At one of the busiest times of year, time and efficiency take center stage and It’s much more efficient to monitor for and address all types of risks – internal and external – through centralized tools and processes.

Read here: All you’ve ever wanted to know about Vulnerability Disclosure Programs (VDPs)

 

Major Holidays Leave The Door Open For Major Attacks

Retailers are particularly vulnerable to client-side attacks. Many online retail sites are built on CMS frameworks with a plethora of third-party plug-ins, from blog posting to popups to SEO maintenance. On average, 31 JavaScript resources are used per site, making retailers vulnerable to many forms of supply chain fraud such as formjacking, data-skimming and Magecart attacks.


Kaseya Attack Affecting the Supply Chain

Though initially thought to only affect 40 of its clients, it was further discovered that over 1,000 downstream companies were affected by this 4th July attack by Russian group, REvil. With over 40,000 organizations worldwide using at least one Kaseya software solution, the potential impact of this supply chain attack was massive. By exploiting zero day vulnerabilities in Kaseya’s software, it caused a major Swedish grocery store to completely shut for 24 hours as well as 11 schools in New Zealand. 


Magento Magecart Attack Prevented in 2021

With millions of transactions being carried out over the Black Friday period, it’s no surprise that this is a key target for threat actor’s to leverage vulnerabilities in the supply chain. In fact the UK’s National Cyber Security Centre (NCSC) notified small businesses about the risk of magecart attacks on and around Black Friday last year. They’re unique because they exploit third party scripts on companies’ websites. Because highly critical services, like Adobe’s Magento, are trusted and there are not many services like them, these attacks can impact 1000s of sites simultaneously. When the NCSC notified these businesses over 4000 were at risk.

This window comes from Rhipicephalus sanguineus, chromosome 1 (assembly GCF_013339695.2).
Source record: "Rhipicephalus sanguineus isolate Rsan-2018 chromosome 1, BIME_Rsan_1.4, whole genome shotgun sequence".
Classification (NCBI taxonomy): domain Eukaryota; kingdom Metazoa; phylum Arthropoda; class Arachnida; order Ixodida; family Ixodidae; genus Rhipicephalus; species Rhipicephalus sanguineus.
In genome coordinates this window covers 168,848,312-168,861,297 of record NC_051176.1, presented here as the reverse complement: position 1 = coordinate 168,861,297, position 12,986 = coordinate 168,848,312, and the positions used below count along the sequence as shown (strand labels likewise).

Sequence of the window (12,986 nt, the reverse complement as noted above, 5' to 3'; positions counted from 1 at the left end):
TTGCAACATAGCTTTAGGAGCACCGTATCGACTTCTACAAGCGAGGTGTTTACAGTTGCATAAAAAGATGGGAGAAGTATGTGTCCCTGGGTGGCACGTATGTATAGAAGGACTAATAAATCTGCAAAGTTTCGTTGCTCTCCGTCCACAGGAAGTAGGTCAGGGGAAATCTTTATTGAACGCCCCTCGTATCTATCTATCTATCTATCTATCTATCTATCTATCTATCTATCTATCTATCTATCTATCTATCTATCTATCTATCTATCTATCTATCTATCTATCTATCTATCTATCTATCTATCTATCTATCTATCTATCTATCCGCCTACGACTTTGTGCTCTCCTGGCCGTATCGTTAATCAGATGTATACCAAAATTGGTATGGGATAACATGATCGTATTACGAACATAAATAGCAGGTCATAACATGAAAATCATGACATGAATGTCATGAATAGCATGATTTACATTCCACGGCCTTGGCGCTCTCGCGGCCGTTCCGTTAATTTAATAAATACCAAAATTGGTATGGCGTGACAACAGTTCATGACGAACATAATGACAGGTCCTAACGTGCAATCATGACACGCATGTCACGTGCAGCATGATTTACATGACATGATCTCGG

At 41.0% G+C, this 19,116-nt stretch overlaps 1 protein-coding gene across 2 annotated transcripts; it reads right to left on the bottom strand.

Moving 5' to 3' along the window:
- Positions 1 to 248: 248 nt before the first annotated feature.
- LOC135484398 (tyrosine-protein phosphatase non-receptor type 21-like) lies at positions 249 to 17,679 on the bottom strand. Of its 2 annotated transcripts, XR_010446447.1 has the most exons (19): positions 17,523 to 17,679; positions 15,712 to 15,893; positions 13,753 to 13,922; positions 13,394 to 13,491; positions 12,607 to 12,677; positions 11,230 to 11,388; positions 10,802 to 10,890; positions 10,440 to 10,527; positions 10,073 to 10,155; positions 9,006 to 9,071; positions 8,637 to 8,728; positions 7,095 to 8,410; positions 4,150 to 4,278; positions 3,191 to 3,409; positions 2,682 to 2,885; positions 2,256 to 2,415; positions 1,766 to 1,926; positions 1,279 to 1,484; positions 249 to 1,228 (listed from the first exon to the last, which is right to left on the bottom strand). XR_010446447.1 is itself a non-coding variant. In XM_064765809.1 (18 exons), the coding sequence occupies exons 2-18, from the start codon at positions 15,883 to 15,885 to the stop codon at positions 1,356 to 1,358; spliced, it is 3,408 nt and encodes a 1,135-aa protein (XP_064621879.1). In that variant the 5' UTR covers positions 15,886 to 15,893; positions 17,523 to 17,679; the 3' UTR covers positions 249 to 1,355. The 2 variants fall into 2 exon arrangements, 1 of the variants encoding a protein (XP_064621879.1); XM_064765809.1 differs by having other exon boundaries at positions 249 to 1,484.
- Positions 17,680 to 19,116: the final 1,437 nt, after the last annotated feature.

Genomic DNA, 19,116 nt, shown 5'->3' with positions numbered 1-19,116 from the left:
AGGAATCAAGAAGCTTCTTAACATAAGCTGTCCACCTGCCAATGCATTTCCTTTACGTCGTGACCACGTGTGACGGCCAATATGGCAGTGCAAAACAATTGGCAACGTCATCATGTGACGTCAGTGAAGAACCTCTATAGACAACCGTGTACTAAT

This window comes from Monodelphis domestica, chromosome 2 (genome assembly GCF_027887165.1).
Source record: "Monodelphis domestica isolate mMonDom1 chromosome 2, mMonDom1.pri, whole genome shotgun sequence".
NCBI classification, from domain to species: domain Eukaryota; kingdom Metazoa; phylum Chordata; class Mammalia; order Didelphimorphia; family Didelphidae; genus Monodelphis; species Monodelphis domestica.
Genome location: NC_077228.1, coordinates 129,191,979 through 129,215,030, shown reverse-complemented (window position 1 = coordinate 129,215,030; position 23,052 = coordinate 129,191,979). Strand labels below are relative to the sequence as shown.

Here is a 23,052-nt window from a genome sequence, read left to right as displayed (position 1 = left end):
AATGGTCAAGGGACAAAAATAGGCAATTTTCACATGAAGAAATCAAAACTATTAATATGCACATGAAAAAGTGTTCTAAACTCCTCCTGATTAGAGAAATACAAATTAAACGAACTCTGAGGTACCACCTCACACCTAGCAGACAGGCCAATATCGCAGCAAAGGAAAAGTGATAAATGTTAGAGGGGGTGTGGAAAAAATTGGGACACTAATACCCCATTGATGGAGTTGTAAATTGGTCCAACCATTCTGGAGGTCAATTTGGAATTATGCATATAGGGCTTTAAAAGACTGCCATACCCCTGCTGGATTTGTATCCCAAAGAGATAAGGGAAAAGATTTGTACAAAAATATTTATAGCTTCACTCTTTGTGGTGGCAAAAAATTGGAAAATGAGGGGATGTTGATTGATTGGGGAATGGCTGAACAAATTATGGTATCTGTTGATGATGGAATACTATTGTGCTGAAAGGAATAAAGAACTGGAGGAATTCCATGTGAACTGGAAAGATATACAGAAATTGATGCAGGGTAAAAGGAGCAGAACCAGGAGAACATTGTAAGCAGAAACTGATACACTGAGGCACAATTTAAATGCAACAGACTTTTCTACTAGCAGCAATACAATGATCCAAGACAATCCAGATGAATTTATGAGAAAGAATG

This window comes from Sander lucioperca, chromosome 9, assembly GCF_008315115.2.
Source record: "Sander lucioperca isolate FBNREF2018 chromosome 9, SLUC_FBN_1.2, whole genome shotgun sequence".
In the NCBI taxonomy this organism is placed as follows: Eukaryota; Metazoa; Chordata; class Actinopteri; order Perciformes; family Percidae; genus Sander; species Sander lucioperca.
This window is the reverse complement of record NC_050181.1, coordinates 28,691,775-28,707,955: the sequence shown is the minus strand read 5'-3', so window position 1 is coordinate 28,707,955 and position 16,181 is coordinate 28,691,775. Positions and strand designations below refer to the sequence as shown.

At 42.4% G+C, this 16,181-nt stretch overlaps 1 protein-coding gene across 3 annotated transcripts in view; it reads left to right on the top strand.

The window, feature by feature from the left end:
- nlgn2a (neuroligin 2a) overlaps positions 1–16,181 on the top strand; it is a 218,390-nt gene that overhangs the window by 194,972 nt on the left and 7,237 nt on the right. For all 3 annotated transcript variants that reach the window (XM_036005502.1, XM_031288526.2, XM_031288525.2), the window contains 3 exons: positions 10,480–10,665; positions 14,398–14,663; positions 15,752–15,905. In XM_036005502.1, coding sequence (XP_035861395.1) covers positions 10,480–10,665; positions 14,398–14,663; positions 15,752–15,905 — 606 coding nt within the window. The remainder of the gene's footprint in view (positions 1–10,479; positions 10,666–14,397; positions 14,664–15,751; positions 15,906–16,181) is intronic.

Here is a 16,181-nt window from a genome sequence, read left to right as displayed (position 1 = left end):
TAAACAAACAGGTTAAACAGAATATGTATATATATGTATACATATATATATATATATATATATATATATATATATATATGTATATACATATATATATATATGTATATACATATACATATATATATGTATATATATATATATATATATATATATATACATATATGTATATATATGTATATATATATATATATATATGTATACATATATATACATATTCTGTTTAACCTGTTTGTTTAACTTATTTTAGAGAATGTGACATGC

A Better Approach To Supply Chain Risk Management And Intelligence

How do businesses avoid those shortcomings this Black Friday? How can they implement risk management that addresses both internal and external threats?

The answer is to deploy risk management processes and tools that provide the following features:

  • Continuous, real-time intelligence: Businesses need to know – immediately, before performance and security is affected – whenever a risk emerges within any internal or external asset.
  • Complete supply chain risk management: It’s crucial to identify risks that exist at any point in the supply chain. This includes risks introduced not just by third-party vendors with whom you do business directly, but also “fourth-party” vendors, meaning those who supply your direct vendors. Risks can arise from these vendors, too.